Wednesday 2 August 2023

Onwards to Omdurman

Onwards to Omdurman, the Anglo-Egyptian Campaign to Reconquer the Sudan, 1896-1898by Keith Surridge is No.26 and a most worthy addition in Helion’s ‘From Musket to Maxim 1815-1914’ series. This book was published earlier this year and it has been inexcusably sitting on my to-do pile of books to review for some time. Well, having now got around to reading it I am very happy to report that this is a fascinating account of the campaign that culminated in the iconic battle of Omdurman in the Sudan following on from the shock of General Gordon’s no less iconic death at the fall of Khartoum over a decade earlier.

The author provides detailed information on the background to the conflict and the relationship between Britain, Egypt and theSudan. The chapter covering the Mahdist state that emerged following the conquest of Sudan provided for me an insight into the demographic, geographical and geopolitical issues. The chapter covering the British led Egyptian army is no less interesting in describing the recruitment, training and armament of this much maligned force.

The meat of the book are the chapters covering the advance to Khartoum up the Nile, and each of the encounters with the Mahdists on the way, from Dongola through to Atbara, Kereri and Omdurman. Each of these is examined in detail, supported by helpful maps of the battlefields depicting the terrain, dispositions and troop movements. There is also a nice postscript as the author then examines the final stages of the campaign culminating a year later in the battle of Um Dibaykrat, the death of the Khalifa and the famous Fashoda Incident which almost sparked off a war between Britain and France.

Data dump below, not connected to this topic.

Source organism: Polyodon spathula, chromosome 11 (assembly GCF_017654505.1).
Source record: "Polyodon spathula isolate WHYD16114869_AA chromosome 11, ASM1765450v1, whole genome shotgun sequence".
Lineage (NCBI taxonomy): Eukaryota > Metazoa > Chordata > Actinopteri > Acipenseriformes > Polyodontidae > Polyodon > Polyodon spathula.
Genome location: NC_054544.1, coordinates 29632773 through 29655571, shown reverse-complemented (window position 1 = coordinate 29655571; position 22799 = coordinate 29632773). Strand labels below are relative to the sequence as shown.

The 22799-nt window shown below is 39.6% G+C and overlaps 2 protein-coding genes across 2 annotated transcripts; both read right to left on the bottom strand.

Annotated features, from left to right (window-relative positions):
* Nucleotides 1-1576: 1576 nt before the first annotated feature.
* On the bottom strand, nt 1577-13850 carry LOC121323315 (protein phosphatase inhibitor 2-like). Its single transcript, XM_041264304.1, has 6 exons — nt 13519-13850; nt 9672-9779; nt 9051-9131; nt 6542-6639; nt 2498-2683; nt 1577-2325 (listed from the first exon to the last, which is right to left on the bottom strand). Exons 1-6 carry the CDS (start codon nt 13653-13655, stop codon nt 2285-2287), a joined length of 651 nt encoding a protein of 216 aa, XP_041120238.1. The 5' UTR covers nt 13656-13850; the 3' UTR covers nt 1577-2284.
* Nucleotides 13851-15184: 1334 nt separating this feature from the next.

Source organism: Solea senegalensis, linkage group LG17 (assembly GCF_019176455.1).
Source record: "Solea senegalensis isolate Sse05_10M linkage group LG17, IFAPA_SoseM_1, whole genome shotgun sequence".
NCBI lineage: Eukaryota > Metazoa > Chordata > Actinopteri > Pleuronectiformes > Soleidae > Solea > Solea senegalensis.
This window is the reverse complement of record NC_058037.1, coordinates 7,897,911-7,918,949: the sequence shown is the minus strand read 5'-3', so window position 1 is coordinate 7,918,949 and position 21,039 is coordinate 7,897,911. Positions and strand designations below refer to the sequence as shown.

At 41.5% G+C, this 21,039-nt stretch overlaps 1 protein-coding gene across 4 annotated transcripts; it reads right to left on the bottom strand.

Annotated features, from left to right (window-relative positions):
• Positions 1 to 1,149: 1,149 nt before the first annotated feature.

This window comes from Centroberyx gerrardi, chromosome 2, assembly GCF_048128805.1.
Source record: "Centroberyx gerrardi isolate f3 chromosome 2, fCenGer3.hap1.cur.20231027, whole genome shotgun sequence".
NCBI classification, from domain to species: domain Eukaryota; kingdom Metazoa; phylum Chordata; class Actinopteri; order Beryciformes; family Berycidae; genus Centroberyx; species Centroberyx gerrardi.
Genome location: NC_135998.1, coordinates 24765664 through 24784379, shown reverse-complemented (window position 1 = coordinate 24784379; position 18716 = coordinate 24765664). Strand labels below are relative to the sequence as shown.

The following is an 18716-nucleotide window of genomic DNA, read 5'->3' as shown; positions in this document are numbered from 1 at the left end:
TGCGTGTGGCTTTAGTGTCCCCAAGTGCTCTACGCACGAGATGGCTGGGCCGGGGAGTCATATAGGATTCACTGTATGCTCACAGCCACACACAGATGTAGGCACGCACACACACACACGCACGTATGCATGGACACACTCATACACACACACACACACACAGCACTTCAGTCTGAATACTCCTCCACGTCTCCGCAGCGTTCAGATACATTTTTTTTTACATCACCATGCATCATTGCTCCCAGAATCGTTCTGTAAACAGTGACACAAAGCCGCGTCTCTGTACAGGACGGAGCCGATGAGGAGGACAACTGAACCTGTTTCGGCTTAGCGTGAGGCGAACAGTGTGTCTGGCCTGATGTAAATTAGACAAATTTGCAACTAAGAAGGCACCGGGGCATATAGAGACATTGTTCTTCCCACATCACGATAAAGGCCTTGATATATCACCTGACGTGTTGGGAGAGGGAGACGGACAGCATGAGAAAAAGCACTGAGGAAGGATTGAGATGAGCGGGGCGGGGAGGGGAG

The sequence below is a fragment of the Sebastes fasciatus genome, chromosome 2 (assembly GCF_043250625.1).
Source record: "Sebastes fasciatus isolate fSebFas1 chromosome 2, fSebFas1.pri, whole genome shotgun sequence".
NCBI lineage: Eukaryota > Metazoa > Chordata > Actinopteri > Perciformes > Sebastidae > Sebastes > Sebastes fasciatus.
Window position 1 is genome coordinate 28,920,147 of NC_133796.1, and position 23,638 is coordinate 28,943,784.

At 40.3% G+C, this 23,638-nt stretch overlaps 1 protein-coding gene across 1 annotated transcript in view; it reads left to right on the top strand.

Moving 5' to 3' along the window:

I found the discussion and narrative covering the British utilisation of the ultimate in Victorian technology to pursue their goals by far the most interesting. This was not just about magazine rifles, machines guns and modern artillery but also about the use of the telegraph to ease communication difficulties caused by the vastness of the territory being campaigned over, but also rail and river transport, supported prefabricated gunboats, to more quickly move troops and vital supplies.

The book contains a large number of contemporary black and white images together with a central block of 14 full page and largely colour illustrations, some contemporary and others especially commissioned from renowned artist Peter Dennis.

This is a well written and researched, with contemporary published and unpublished material and interestingly tries to see the campaign from the perspective of the Mahdists through the use of published sources where available also from intelligence reports from British officers and spies and informants in the Sudan. I enjoyed this book and can recommend it to anyone interested in British campaigns of the late Victorian era.

ISBN 978-1-915070-51-7 Softback, 155 pages


  1. Outstanding review. Not my period but I will have to get a copy. Fascinating.

  2. Great book review. I wasn’t aware of this book but I plan to buy it based on your review and recommendation.